On Jan 1st of this year, I was in Malaysia, and I chose to spend my lunch time with a Datuk in a hotel. I went with my husband’s okay and support.
Okay, so it was nothing dodgy at all. It was a meeting with a long-time work contact, Prof Zaini. He is now actually Datuk Seri Zaini Ujang, Malaysia’s secretary-general of the Ministry of Energy, Green Technology and Water. But I don’t know, big titles don’t seem to suit him, in my mind he will always be that smiley Prof I first met circa 2003 or 04.
Some background is needed, I suppose.
In the early noughties, I was still a junior reporter at the New Straits Times interested in water management issues in the country, and I had a lot of questions. He was an academic in one of the local universities who could talk about the subject of water until the cows came home. Over the years and many discussions about water and the environment, I would call him whenever I had to understand technicalities or context related to these issues. Over the years I would also watch as his career boomed – he would continue to grow academically and professionally; in research, teaching and advocacy. He eventually became vice-chancellor of Universiti Teknologi Malaysia, advised the government on issues, and continued to win awards, work with other universities, and so on and so forth. Many years later when he heard I had left the newspaper business for freelance writing, he hired me to edit material for UTM and teach his staff about social media and the like. When I moved to the UK, we would keep in touch sometimes, but by then he was an even busier man – he had been appointed Ministry of Education’s secretary-general (II) in 2013, later moving to Ministry of Higher Education. Last year, he would finally enter the ministry best suited for him – Energy, Green Technology and Water. I remember smiling big time when I read the news.
Okay, back to my meeting with him on Jan 1. The thing you have to remember about government officials or politicians in Malaysia is they are so busy and there is often a huge amount of red tape or dealing with secretaries and calendars if you want to meet them. The thing you have to know about me is I still had many friends I wanted to see in Malaysia before I left for the UK, and I was so tired. And this was the first day of 2017!
But the thing about Prof Zaini is he is still as humble, efficient and cheerful as the first day I met him all those years ago. And to know he wanted to make time to meet me was heartwarming, so I knew I had to make time to head to KL. New Year’s Day in the over-crowded city centre, yikes! Anyway, we locked the time and venue down in just a few messages, ‘Okay see you there’ and we were done. We met at the breakfast/lunch restaurant of Mandarin Oriental, where he sometimes has meetings.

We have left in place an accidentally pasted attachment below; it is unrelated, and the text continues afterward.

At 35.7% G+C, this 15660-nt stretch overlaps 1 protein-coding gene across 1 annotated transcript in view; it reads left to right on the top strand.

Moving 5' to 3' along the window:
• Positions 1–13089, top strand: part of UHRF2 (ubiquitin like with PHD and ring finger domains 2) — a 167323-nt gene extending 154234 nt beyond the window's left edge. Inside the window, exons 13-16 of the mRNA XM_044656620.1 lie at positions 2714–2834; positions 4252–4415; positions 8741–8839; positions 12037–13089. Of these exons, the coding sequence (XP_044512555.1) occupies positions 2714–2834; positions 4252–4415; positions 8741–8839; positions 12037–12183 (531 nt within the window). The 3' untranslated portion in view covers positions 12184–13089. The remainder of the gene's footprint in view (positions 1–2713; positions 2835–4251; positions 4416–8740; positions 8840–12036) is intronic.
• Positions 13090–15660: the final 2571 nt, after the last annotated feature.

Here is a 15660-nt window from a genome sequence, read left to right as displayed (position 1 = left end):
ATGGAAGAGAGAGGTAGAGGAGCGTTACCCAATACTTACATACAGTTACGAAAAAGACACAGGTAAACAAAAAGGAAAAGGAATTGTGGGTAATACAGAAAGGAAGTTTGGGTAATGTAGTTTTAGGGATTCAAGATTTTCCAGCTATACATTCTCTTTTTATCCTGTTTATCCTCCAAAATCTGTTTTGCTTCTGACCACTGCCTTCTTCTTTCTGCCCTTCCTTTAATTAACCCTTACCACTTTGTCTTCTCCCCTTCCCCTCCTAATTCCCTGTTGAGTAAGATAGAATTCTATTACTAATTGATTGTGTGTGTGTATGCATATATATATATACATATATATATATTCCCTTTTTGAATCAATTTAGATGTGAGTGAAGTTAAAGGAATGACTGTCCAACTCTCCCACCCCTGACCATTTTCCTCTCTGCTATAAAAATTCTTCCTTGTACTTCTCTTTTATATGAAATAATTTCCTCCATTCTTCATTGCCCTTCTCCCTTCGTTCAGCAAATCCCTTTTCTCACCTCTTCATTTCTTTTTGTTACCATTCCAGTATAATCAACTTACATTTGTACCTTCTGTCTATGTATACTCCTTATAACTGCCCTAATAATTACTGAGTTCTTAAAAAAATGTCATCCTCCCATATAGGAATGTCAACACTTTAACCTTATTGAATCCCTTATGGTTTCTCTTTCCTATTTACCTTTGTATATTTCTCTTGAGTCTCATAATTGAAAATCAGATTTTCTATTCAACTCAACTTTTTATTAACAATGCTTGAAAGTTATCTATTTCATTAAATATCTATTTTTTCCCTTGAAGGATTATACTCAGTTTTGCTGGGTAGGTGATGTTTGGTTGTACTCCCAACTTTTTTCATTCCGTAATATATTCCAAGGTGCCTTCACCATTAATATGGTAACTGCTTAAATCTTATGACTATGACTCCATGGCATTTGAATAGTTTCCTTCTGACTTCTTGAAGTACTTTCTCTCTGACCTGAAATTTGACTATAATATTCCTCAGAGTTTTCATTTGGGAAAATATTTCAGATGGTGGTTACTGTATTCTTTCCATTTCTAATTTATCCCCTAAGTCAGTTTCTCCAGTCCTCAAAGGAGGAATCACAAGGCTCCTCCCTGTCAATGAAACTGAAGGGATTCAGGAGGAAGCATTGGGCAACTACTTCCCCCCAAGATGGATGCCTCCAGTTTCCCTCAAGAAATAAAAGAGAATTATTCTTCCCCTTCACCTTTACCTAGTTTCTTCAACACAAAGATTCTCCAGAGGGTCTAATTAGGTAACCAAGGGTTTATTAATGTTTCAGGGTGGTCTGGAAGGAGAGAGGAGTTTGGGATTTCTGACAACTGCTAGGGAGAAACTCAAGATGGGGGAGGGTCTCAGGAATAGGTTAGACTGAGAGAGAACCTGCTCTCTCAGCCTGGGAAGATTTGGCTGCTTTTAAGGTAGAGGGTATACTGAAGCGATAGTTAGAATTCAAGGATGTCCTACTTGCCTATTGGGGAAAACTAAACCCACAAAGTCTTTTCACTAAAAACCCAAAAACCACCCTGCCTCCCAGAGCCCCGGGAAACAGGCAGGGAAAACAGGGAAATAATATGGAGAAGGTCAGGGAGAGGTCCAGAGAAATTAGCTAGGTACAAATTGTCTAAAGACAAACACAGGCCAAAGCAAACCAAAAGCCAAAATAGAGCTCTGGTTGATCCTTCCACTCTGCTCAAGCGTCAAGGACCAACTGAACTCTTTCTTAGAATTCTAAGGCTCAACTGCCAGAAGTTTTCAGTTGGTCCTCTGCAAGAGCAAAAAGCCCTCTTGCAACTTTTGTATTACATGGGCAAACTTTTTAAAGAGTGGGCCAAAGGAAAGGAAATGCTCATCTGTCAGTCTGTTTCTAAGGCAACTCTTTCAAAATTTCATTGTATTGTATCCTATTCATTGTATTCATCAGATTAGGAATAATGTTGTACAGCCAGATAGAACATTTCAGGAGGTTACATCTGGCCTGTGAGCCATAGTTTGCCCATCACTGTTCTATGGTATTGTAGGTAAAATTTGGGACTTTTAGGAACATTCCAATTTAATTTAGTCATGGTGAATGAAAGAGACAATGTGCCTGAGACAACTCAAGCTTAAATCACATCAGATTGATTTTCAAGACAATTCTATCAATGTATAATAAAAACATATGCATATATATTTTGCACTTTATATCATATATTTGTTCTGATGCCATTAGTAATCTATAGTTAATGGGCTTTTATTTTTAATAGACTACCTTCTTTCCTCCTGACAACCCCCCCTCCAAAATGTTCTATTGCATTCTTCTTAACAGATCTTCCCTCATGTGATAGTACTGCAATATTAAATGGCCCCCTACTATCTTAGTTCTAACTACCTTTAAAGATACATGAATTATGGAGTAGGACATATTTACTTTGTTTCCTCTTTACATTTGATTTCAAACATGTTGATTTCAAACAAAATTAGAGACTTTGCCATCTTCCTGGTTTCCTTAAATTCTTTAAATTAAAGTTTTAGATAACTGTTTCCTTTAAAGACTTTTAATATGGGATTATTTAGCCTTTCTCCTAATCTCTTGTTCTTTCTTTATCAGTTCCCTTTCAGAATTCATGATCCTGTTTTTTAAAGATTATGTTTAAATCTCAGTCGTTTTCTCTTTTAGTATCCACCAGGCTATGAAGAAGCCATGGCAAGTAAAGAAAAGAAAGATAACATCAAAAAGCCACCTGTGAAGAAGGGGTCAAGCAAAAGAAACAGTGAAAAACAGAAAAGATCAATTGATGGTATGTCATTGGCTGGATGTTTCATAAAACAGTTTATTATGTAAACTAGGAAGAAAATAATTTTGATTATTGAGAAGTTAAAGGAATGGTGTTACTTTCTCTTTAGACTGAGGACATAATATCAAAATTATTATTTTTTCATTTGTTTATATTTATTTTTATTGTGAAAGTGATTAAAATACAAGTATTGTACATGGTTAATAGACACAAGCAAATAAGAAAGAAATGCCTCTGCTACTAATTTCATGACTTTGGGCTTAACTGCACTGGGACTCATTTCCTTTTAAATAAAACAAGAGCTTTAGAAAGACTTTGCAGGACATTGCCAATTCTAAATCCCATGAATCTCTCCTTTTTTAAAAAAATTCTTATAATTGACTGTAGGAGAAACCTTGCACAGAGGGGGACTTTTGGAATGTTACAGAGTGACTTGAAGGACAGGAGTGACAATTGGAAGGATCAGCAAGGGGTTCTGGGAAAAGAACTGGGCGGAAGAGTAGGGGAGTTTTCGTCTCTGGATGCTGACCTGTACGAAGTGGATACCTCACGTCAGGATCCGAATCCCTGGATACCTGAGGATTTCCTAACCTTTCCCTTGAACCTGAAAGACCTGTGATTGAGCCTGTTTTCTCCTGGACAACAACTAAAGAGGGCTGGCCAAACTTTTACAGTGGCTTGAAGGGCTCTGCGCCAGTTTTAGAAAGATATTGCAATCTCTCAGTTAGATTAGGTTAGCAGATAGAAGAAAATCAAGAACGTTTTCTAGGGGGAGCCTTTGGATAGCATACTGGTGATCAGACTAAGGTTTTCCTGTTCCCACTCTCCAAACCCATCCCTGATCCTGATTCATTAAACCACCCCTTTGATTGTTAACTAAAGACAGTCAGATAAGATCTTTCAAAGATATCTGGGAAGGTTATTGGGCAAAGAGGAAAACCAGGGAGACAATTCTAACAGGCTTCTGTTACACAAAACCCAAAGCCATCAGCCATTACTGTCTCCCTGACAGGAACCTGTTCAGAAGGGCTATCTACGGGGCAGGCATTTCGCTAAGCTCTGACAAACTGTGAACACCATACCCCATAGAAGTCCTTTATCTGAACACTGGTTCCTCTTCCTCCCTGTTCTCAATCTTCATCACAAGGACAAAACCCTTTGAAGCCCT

And here’s why I’m writing this post at all.
With all his status and success, we spent lunch talking about …. water and the environment and sustainability issues. And books and cycling, which he is quite obsessed about. Yes, we caught up – he asked about family and I asked him about life as an office-bearer, but we did not talk much about politics or what have you. When I told him about my no-shopping, low consumption plans this year, he was very interested and shared his thoughts on consumerism. We discussed sustainability issues at length. I even pointed out his super hip bag – it was the Kånken bag! I don’t think he realised how hipster the brand was, he just knew it as a great and durable bag from Sweden. (He is now all over Scandinavian efficiency, development and sustainable living – he keeps sending attachments about Hygge and ‘How to Live Danishly’ and all)
We also talked about the possibilities of improving the environment and green technology in Malaysia. ‘Prof,’ I told him, ‘This is your time, you can really make a difference.’ There is no better ministry for him. My personal hope is that those around him and in charge of other decisions pertaining to these sectors can move with him, for everyone knows the issues of water management, energy and the environment in the country are numerous and complicated. At the end of the lunch, I remember feeling energised about my own sustainability goals and hopeful for the country. Not thaaaat hopeful, but it was something. It was a good way to start off the first day of the year for me.
Even in the chillest of conversations, he draws charts …
I don’t keep in touch with many work contacts at all, and friends would know my current feelings about the administration in Malaysia. There are many things I sigh about when it comes to Malaysia, but obviously it is still so wonderfully raw and rife with possibilities. This is an example right here – someone born for a role now has it.
To Datuk Seri Zaini Ujang, I’m sure those who know you feel ever so grateful that you continue to share articles with us about ‘Responsible Consumption’ and ‘The Odd Beauty of Ice Fishermen’, haha. I just want to say thank you and Happy Birthday. I know I am a day (?) late, but here’s to your continuing passion and dedication to subjects you have always felt strongly about. May you achieve your dreams about book-writing and doing as much as you can for the betterment of the environment in Malaysia.
To those in Malaysia who are interested in these issues – especially Malaysian youth with good intentions and plans – you now have a man who is knowledgeable, committed and open to ideas about the topics of sustainability and Energy, Green Technology and Water. He just got in last year, but he won’t be there forever (you know what Malaysian politics is like!) He is interested in innovation. He raised the name of MaGIC (The Malaysian Global Innovation and Creativity Centre) before I did.
So move now. Plan now. Do what you can now.